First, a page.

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Social media users 'waking up' to dangers

Press AssociationPress Association 24/10/2016 Martyn Landi

Social media users are flinally waking up to the dangers that exist online, new research suggests.

According to online security firm Eset, more than two-thirds (68 per cent) of UK social media users have taken steps to improve the privacy settings on their various accounts, including changing to a stronger password and not using the same password across multiple accounts.

Among a range of high-profile breaches, Facebook founder Mark Zuckerberg and Twitter founder Jack Dorsey have both had social media accounts compromised this year.

Mark James, security specialist at Eset said: "The findings from our study show that UK social media users are finally waking up to the dangers that exist online, and the fact that there are people out there who are specifically looking to compromise their data.

"Data is the currency of the 21st century and cybercriminals are constantly looking at new ways to get their hands on it. However, as consumers become more privacy conscious, this becomes a more difficult job for hackers, which, in my opinion, can only be a good thing."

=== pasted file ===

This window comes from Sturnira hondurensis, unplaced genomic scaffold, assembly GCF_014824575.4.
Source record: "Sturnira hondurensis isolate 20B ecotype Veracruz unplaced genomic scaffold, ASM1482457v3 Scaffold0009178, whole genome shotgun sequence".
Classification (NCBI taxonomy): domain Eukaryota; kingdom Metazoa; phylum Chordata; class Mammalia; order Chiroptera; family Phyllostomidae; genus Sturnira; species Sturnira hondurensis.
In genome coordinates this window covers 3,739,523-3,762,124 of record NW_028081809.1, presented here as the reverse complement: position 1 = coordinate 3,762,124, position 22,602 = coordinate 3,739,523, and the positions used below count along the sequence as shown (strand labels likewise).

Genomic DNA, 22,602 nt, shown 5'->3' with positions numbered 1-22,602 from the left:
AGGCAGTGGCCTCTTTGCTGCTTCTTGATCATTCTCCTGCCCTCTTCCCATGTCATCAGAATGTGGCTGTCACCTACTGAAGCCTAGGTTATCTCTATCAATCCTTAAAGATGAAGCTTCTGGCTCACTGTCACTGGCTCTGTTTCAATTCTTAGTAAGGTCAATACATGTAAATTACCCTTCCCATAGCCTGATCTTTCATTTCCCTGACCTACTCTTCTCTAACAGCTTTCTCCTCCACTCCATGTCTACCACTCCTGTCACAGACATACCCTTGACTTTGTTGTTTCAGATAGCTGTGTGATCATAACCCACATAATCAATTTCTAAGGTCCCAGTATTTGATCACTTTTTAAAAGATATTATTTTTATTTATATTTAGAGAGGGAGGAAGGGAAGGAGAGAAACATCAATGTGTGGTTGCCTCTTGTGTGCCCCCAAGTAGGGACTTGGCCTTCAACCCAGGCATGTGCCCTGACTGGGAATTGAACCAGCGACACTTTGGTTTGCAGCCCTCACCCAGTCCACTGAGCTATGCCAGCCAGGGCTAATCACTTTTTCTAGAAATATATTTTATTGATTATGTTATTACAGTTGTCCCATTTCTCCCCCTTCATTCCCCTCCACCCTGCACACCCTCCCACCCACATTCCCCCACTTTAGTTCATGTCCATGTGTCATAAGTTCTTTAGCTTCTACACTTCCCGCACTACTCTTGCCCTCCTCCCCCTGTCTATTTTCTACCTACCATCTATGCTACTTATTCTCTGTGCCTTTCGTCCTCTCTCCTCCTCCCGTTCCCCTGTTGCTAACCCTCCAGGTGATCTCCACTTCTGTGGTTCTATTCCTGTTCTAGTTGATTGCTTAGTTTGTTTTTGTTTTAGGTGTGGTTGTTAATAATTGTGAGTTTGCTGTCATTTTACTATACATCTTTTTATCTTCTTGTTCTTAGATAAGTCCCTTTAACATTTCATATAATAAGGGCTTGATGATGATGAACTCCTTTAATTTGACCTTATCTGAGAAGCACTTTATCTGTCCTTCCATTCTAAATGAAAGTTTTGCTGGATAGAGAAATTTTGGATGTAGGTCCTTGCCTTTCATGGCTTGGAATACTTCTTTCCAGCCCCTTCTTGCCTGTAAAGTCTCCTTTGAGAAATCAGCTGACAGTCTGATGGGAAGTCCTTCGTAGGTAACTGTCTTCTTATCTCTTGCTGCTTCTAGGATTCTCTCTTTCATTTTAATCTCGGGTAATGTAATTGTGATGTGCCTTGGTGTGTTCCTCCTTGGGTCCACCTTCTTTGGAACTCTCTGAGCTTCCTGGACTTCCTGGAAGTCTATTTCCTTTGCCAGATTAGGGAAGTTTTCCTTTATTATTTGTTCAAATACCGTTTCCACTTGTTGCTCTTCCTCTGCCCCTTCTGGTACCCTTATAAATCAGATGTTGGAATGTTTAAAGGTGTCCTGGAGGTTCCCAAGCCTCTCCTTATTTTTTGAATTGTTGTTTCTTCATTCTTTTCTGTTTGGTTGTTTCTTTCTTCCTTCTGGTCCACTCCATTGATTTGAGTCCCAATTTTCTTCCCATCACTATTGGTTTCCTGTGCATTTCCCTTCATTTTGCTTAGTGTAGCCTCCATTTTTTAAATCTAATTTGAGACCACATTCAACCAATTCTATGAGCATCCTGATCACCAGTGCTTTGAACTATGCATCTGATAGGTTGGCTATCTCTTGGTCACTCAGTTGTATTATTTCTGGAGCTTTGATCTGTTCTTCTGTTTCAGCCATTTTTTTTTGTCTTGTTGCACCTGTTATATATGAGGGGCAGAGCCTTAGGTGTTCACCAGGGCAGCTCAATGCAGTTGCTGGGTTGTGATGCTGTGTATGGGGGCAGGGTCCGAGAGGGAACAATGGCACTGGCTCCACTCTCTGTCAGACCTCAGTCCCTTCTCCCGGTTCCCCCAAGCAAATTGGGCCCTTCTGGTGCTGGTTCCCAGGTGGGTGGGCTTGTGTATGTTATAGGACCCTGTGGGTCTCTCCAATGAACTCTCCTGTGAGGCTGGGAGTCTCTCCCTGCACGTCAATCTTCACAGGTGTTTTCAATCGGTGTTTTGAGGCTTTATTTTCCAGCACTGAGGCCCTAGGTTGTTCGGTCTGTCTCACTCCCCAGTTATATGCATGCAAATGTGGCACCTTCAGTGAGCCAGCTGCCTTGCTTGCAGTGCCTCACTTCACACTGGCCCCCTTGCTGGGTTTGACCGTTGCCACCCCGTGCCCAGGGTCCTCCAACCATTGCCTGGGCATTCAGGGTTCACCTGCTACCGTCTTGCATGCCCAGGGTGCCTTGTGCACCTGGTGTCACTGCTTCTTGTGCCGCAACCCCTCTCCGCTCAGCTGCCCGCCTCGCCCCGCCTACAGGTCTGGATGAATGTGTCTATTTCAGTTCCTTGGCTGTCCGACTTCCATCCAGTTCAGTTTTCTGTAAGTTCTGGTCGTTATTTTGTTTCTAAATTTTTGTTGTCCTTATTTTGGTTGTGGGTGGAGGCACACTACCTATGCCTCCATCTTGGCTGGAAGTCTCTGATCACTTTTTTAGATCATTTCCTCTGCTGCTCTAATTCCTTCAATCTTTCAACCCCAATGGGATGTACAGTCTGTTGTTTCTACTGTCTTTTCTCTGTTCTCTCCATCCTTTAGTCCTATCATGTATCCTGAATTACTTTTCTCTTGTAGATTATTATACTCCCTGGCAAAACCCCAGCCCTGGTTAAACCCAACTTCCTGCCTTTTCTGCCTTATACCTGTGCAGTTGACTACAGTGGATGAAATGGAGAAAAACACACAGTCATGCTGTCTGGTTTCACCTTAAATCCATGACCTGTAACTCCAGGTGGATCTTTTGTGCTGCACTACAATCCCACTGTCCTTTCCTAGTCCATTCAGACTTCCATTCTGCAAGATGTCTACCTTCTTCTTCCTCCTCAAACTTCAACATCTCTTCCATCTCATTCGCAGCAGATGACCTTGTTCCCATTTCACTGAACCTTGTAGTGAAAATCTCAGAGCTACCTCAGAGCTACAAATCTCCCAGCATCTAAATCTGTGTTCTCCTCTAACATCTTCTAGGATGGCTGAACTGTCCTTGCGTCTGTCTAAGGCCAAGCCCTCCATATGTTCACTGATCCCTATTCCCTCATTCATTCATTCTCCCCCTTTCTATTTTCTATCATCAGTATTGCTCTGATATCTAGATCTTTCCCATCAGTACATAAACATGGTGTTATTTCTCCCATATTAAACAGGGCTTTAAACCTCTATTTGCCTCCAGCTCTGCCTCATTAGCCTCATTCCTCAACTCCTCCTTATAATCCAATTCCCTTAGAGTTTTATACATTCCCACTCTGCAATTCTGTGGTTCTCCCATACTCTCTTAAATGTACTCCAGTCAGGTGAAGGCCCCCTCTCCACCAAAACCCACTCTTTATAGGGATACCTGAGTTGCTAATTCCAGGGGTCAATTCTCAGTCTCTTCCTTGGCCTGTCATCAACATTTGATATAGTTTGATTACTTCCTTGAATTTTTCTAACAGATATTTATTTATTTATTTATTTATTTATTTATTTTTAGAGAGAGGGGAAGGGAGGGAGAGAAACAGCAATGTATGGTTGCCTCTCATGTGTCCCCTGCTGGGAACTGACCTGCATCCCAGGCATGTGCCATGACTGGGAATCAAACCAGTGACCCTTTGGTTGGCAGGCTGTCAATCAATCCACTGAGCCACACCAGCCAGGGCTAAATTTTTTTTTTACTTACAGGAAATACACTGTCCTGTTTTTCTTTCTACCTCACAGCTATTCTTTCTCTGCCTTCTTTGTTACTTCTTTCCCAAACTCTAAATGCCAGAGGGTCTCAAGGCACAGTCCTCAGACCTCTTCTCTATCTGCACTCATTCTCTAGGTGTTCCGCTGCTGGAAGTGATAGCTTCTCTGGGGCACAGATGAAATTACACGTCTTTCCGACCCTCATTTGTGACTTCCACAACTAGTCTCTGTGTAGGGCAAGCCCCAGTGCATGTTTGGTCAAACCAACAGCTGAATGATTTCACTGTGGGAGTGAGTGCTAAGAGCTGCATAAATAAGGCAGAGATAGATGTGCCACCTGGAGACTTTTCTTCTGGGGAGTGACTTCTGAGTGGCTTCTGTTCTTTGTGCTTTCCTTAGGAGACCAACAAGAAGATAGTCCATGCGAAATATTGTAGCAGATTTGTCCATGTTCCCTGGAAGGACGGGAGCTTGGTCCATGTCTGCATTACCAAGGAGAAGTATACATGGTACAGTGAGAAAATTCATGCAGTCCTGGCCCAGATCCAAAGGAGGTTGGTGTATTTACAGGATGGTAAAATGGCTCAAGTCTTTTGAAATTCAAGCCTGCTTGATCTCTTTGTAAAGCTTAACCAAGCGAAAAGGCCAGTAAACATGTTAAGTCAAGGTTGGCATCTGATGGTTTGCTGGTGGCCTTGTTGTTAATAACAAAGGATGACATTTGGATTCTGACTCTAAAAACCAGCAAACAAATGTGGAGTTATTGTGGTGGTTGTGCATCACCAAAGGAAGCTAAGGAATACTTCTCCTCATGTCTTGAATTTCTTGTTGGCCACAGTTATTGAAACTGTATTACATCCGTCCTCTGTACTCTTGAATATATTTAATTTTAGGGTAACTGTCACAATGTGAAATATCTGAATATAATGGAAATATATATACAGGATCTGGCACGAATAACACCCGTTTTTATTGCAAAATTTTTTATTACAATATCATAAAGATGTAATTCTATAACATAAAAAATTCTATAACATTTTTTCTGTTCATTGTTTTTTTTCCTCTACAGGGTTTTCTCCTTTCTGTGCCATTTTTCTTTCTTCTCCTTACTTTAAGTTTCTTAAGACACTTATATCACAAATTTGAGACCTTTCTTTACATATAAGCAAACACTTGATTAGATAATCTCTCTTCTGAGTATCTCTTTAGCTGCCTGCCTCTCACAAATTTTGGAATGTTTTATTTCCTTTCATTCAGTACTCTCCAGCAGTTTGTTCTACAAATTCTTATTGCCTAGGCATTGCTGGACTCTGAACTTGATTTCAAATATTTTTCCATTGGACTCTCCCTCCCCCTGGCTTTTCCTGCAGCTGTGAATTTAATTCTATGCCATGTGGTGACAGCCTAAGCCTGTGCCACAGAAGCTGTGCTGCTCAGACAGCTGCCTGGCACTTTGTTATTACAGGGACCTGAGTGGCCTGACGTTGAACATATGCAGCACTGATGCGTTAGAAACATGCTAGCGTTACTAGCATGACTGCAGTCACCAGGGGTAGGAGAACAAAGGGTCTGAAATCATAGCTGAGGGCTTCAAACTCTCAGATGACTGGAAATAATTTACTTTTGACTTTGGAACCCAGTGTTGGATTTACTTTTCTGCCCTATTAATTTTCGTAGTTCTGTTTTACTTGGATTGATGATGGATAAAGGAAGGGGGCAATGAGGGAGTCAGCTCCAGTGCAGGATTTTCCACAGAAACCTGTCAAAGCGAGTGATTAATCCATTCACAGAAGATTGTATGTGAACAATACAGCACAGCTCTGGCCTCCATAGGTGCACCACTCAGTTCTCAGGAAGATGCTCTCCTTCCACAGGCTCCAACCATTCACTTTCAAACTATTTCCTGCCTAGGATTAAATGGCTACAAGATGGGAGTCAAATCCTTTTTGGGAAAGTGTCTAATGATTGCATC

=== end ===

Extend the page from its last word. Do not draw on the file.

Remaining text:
Three quarters of those surveyed said they believed privacy on social media was more important than popularity, while 81 per cent said they did not use passwords that were related to their personal lives, such as birthdays or anniversary dates.

The research also highlighted a divide between men and women, with women found to be alert to the importance of privacy - only 29 per cent had never taken steps to use different passwords on different accounts, compared to more than a third (36 per cent) of men.

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